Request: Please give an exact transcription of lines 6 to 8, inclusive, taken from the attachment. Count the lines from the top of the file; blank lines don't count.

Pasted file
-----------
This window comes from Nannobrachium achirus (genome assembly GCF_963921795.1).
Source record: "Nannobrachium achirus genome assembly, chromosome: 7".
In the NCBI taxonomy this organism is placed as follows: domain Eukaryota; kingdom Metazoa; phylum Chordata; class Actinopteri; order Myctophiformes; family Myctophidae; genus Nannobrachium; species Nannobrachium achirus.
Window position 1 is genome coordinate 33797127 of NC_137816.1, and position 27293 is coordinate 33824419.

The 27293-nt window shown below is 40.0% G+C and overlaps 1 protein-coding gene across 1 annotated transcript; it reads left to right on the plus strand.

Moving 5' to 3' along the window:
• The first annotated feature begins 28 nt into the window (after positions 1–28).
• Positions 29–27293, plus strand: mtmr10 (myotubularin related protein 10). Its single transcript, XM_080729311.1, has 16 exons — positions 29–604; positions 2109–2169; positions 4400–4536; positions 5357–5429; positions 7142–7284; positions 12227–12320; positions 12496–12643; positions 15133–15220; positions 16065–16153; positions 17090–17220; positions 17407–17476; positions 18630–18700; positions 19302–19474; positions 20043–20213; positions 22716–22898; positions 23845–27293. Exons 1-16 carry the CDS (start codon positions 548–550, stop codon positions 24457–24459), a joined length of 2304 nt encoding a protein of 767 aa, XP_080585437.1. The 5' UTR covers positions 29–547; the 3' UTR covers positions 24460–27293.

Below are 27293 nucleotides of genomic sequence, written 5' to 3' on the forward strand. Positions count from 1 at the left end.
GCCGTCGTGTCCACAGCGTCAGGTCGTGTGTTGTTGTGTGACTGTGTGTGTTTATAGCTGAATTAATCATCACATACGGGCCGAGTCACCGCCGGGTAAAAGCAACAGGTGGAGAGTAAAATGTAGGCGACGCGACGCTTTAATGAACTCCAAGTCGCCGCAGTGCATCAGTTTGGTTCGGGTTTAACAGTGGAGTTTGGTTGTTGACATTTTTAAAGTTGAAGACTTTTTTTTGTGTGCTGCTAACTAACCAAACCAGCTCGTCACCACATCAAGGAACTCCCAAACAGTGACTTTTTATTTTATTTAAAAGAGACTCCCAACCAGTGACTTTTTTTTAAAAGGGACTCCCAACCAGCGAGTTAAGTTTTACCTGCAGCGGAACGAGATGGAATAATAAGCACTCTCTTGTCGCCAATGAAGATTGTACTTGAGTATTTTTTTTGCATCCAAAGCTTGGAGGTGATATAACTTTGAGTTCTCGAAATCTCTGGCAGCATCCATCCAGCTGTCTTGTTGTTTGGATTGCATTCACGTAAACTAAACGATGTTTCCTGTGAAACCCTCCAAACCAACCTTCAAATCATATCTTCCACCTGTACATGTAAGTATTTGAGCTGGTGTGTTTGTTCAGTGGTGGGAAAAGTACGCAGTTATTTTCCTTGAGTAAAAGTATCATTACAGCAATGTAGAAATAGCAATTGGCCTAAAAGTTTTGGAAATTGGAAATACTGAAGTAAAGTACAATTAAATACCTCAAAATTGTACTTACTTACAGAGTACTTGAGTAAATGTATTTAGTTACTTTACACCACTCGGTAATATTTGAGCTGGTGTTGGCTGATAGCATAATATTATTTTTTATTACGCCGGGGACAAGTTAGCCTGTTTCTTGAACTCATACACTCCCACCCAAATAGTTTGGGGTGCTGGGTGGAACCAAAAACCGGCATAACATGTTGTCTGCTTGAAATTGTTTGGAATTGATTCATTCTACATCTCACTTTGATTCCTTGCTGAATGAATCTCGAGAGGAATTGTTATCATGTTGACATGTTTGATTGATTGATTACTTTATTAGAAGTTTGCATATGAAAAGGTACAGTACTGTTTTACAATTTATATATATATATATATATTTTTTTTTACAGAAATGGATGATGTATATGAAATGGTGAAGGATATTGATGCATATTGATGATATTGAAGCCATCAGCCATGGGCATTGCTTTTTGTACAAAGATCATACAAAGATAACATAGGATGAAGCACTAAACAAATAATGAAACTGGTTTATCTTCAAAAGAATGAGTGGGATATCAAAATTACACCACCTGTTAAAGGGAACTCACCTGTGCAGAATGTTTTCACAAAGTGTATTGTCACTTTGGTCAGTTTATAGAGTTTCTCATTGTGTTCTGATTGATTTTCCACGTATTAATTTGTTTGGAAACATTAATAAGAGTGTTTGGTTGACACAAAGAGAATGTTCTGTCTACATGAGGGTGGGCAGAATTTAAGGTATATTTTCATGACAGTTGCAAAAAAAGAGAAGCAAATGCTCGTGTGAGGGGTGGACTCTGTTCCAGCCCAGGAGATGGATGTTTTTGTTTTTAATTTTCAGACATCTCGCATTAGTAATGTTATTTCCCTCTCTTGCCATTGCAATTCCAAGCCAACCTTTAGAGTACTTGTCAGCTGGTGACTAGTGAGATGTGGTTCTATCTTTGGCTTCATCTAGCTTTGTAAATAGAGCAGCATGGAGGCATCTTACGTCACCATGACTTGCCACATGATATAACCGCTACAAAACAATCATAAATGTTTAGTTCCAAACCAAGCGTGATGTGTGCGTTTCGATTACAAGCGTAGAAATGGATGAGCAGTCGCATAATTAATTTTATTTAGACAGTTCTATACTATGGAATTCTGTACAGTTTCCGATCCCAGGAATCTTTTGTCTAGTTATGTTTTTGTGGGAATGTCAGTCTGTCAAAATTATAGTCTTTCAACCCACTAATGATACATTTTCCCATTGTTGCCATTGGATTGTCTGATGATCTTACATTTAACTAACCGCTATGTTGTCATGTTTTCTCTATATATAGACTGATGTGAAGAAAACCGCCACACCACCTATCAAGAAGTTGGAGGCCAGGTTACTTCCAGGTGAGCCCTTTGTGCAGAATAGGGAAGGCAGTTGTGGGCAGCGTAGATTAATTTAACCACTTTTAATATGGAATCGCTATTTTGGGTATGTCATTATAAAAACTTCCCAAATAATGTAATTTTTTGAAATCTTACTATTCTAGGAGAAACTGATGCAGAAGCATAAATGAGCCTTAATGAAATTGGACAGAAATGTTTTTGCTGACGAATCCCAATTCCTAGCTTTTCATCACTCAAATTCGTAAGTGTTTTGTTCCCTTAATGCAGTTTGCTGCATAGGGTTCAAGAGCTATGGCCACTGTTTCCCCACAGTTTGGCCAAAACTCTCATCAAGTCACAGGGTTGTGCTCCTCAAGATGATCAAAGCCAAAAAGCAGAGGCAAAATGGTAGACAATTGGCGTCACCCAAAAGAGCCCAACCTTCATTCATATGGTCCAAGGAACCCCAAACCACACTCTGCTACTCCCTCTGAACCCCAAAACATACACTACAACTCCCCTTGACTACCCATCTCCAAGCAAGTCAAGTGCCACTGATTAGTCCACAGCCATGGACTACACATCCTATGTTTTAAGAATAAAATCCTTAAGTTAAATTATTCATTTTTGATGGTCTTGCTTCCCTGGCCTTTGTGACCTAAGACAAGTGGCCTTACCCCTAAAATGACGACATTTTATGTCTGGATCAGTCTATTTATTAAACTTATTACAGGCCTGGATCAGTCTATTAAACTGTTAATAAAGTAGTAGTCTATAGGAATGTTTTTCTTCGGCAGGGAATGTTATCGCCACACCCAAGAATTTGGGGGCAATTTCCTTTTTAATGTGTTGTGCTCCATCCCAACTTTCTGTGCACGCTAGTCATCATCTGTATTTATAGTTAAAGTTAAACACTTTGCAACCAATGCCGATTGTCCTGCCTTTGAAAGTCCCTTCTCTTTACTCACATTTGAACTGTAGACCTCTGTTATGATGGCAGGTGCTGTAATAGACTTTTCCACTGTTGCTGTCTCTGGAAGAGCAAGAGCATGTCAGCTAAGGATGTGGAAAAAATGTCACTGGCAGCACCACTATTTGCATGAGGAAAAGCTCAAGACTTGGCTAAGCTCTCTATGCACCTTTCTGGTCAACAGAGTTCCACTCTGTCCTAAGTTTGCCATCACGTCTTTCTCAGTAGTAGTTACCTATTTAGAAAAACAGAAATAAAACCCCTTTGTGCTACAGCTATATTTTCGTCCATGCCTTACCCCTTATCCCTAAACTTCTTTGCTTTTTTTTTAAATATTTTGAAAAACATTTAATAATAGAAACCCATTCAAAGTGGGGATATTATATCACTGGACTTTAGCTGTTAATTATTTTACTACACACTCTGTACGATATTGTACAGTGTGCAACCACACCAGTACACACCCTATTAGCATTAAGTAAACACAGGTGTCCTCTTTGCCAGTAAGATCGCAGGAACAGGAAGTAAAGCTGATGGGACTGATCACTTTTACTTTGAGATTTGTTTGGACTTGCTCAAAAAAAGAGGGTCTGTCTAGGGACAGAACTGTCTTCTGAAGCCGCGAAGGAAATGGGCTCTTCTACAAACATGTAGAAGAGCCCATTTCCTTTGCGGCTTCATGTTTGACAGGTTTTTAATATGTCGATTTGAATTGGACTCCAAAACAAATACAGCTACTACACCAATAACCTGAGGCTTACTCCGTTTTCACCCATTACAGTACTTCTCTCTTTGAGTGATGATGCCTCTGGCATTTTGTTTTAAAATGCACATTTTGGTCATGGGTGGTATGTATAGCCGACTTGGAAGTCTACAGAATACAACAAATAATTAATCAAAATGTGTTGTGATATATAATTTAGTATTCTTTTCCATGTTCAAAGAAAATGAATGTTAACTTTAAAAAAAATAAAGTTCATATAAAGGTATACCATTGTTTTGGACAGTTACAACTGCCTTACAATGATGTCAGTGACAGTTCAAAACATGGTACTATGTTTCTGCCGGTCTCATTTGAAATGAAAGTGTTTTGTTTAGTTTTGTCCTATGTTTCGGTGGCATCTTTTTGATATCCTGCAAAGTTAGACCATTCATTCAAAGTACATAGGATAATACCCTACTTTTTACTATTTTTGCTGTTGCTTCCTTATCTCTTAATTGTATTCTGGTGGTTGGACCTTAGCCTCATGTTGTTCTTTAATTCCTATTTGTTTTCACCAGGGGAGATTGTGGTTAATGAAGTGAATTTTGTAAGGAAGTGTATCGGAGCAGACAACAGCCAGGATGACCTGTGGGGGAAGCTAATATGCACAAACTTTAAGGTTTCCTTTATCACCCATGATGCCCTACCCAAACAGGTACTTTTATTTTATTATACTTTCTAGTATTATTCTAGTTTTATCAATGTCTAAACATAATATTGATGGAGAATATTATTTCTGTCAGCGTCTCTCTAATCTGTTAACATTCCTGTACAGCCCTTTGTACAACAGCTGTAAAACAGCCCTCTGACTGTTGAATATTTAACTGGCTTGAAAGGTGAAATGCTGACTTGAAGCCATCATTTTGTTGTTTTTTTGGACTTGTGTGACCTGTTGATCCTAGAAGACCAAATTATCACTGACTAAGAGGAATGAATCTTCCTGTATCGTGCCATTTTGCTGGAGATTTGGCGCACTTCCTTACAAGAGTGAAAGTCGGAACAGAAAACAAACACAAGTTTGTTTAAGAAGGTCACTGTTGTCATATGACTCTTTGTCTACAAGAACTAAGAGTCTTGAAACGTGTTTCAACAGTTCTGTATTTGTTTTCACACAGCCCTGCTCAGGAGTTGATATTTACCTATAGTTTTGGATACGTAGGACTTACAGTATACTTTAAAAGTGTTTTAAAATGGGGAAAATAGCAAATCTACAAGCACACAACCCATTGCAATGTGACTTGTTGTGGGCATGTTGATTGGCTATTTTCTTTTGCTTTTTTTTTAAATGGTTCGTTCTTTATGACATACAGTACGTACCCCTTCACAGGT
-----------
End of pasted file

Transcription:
Moving 5' to 3' along the window:
• The first annotated feature begins 28 nt into the window (after positions 1–28).
• Positions 29–27293, plus strand: mtmr10 (myotubularin related protein 10). Its single transcript, XM_080729311.1, has 16 exons — positions 29–604; positions 2109–2169; positions 4400–4536; positions 5357–5429; positions 7142–7284; positions 12227–12320; positions 12496–12643; positions 15133–15220; positions 16065–16153; positions 17090–17220; positions 17407–17476; positions 18630–18700; positions 19302–19474; positions 20043–20213; positions 22716–22898; positions 23845–27293. Exons 1-16 carry the CDS (start codon positions 548–550, stop codon positions 24457–24459), a joined length of 2304 nt encoding a protein of 767 aa, XP_080585437.1. The 5' UTR covers positions 29–547; the 3' UTR covers positions 24460–27293.